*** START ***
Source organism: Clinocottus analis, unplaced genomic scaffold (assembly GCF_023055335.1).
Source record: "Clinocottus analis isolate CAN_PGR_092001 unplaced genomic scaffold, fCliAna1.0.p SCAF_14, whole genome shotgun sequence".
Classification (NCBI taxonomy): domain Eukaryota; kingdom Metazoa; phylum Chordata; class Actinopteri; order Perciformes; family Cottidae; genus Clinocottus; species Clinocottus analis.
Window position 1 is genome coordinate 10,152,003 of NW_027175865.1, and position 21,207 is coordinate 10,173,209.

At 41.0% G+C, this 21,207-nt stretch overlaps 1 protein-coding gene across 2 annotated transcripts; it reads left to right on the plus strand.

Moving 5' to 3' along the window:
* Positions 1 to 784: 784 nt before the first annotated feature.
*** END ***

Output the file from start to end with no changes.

Source organism: Clinocottus analis, unplaced genomic scaffold (assembly GCF_023055335.1).
Source record: "Clinocottus analis isolate CAN_PGR_092001 unplaced genomic scaffold, fCliAna1.0.p SCAF_14, whole genome shotgun sequence".
Classification (NCBI taxonomy): domain Eukaryota; kingdom Metazoa; phylum Chordata; class Actinopteri; order Perciformes; family Cottidae; genus Clinocottus; species Clinocottus analis.
Window position 1 is genome coordinate 10,152,003 of NW_027175865.1, and position 21,207 is coordinate 10,173,209.

At 41.0% G+C, this 21,207-nt stretch overlaps 1 protein-coding gene across 2 annotated transcripts; it reads left to right on the plus strand.

Moving 5' to 3' along the window:
* Positions 1 to 784: 784 nt before the first annotated feature.